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“E” Ticket
Disneyland Monorail

Photo by Charles R. Lympany, circa 1959, courtesy of Chris Taylor

Mark I Monorail Blue at the Tomorrowland Station—the only station on the loop

You’ve just boarded the Yesterland Alweg Monorail for a nonstop, round-trip journey.

Now you’re gliding along the gently curving “Highway in the Sky.” As you look out the windows, you enjoy scenic views of Tomorrowland and Fantasyland.

Disneyland Monorail

Photo by Fred M. Nelson, Sr., 1959

Mark I Monorail Red passes over the queue for the brand new Matterhorn bobsled ride.

As you travel around the Matterhorn, you’ll have a fine view of the Midget Autopia. You also see the orange groves and vegetable fields that surround the park.

Disneyland Monorail

Photo by Charles R. Lympany, circa 1959, courtesy of Chris Taylor

Heads turn to watch the sleek Mark I Monorail pass the mighty Matterhorn

Your brief, 8/10-mile journey is over as your Monorail returns to the station.

Disneyland Monorail

Photo by Charles R. Lympany, circa 1959, courtesy of Chris Taylor

Stylish! The lights at the rear of the train are like upside-down Cadillac tail fins.

The Disneyland Alweg Monorail System was dedicated on June 14, 1959, with a ribbon cutting ceremony that included U.S. Vice President Richard M. Nixon and his family. The Monorail was part of a major expansion of Tomorrowland which also included the Submarine Voyage, the Matterhorn Bobsleds, and the Motorboat Cruise.

But what in the world is an Alweg?

Alweg, or ALWEG, was a company in Cologne (Köln), Germany, founded by wealthy Swedish entrepreneur Dr. Axel Lennart Wenner-Gren. The ALWEG company developed a working monorail prototype, which caught Walt Disney’s eye in 1957. Disney worked out a deal with ALWEG, in which his designers would develop a monorail using ALWEG’s basic design as the starting point.

Disneyland Monorail

Photo by Allen Huffman, 2005

ASME plaque at the Tomorrowland Station in 2005

Disney’s young design genius, Bob Gurr, designed a sleek train with a rocket-ship nose, stainless steel side panels, and the famous bubble top in front. The Disneyland Alweg Monorail’s appearance was a complete departure from the plain, functional design of ALWEG’s prototype (or ALWEG’s later Seattle Monorail, built for the 1962 Seattle “Century 21” World’s Fair).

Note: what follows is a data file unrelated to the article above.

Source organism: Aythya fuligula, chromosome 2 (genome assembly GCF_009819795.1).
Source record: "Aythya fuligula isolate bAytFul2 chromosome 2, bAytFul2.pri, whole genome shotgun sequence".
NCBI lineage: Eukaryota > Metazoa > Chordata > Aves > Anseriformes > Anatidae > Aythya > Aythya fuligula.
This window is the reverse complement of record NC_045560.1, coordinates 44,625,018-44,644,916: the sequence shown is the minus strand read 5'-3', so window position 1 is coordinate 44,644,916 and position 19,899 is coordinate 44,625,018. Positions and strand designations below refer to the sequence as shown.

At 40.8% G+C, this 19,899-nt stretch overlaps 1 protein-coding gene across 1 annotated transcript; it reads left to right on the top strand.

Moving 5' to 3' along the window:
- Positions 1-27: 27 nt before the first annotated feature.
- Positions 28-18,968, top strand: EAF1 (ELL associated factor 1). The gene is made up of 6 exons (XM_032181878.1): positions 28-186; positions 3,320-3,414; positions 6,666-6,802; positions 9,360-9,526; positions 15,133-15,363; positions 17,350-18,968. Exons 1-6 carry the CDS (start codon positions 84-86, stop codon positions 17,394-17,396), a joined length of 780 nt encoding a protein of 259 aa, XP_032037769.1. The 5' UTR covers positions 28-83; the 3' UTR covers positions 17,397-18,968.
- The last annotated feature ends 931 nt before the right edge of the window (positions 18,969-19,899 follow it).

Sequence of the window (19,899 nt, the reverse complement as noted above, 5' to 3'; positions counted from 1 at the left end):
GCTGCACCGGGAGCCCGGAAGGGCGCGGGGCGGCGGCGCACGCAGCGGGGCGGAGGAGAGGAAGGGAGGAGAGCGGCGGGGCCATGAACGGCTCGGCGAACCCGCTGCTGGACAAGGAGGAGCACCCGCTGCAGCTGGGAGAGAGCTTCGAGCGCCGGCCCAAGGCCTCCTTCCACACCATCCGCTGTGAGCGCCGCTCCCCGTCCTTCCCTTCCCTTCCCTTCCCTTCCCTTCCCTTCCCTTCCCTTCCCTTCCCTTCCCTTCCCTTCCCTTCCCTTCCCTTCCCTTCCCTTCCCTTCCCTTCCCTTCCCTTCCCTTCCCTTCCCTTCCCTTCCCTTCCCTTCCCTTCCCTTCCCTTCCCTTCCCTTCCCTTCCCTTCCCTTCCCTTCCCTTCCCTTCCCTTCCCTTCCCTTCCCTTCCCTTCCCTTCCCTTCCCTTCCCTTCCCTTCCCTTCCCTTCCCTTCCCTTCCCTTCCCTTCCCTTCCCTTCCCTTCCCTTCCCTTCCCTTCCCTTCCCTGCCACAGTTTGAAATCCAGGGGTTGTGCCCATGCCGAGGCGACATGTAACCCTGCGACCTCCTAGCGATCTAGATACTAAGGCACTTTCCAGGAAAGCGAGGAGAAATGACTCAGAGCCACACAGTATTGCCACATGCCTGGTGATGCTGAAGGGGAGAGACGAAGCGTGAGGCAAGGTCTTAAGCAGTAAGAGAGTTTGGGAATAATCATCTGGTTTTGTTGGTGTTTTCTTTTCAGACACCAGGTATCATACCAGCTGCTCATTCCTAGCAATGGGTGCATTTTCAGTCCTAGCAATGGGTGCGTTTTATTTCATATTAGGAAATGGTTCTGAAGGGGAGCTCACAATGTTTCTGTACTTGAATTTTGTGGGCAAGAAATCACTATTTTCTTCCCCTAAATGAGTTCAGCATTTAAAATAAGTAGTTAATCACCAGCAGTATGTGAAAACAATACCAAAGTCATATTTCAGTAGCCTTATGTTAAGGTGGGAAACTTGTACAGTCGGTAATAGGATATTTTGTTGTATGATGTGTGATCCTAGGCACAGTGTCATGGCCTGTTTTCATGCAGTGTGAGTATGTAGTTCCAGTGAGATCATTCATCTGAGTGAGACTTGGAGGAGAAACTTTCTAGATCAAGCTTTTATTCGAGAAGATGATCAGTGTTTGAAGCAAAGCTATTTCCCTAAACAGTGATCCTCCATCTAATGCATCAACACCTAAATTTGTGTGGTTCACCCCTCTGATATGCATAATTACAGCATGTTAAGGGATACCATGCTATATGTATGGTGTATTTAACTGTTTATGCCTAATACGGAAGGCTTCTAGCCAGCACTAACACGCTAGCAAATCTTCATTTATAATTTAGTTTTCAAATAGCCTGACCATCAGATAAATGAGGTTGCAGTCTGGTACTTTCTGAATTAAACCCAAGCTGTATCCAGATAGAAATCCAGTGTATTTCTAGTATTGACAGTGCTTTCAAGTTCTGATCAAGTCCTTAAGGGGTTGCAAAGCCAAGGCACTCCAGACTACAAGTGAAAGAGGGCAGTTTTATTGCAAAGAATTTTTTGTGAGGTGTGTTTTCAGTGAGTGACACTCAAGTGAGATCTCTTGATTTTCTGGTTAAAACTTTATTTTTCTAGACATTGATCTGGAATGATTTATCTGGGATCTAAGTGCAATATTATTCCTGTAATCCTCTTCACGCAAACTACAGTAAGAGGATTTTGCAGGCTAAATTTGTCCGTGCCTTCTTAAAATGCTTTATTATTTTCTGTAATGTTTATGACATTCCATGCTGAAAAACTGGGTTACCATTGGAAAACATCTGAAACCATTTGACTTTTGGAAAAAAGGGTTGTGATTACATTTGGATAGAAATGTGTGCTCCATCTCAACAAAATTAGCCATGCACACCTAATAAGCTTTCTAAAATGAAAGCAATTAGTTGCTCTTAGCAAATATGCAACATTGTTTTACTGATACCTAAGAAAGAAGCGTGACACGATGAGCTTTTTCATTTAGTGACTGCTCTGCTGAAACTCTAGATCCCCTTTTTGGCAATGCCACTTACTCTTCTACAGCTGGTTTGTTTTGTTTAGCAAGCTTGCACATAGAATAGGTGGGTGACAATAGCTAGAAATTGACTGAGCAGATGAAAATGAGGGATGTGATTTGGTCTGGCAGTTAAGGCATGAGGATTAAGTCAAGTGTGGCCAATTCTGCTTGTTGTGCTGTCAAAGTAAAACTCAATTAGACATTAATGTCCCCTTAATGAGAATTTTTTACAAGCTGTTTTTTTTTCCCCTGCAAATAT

By early July 1959, there were two Mark I trains—one was red, the other blue—serving Disneyland guests.

When Walt Disney decided to add the Monorail ride to Disneyland, he wasn’t just looking for a new way to entertain Disneyland guests. The Disneyland Alweg Monorail would demonstrate a revolutionary solution to urban mass transportation. Quiet, electric trains would glide above the avenues and rooftops of American cities on slender concrete rails in the sky.

Disneyland Monorail

Historical photo from 1961 © The Walt Disney Company

Monorail service across West Street to the Disneyland Hotel

In June 1961, the Monorail became a true transportation link instead of just a sightseeing ride. With an extended 2½ mile track, Disneyland Hotel guests could board the Monorail at the hotel and begin their park visit in Tomorrowland. And Disneyland Park guests could exit at the Disneyland Hotel to drink beverages at the Monorail Lounge that weren’t readily available in the park. Not only was the track extended, but trains grew from three cars to four cars and the fleet grew to three Mark II trains with the addition of a yellow Monorail.

In 1968, the first of four all-new, five-car Mark III trains began service. The Alweg name remained on the Disneyland Monorails until 1976, although the actual ALWEG company had long ago faded away.

Disneyland Monorail

Photo by Werner Weiss, 2006

Mark V Monorail Red at the Tomorrowland Station in 2006

The Mark V Monorails, which began operating in 1987, outwardly resembled the Walt Disney World Monorails. Despite their similar appearance, the Florida system uses much larger, heavier, longer trains, operating on more substantial beams.

Disneyland Monorail

Photo by Allen Huffman, 2005

Monorail service continued while the lagoon was rebuilt for the Finding Nemo Submarine Voyage.

Disneyland Monorail

Photo by Werner Weiss, 2007

It’s The Year of a Million Dreams!

The Mark V Monorails remained in service for over 20 years—with occasional promotional “wraps” on one train during the fleet’s final years.

Disneyland Monorail

Photo by Werner Weiss, 2013

Mark VII Monorail Orange above the Submarine Lagoon

Disneyland now operates a fleet of three Mark VII Monorails. Monorail Red and Monorail Blue began service in 2008. They were joined by Monorail Orange in 2009. The Mark VII Disneyland Monorail trains don’t look like scaled-down Walt Disney World Monorail trains any more. The new design is strongly influenced by Bob Gurr’s original, sleek Mark I trains, but without a bubble top—and without upside-down Cadillac fins either.

The Disneyland Monorail continues to entertain and transport Disneyland guests, but the trains and the route are very different than in 1959.

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Submarine Voyage
Tomorrowland Station

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Updated August 9, 2015.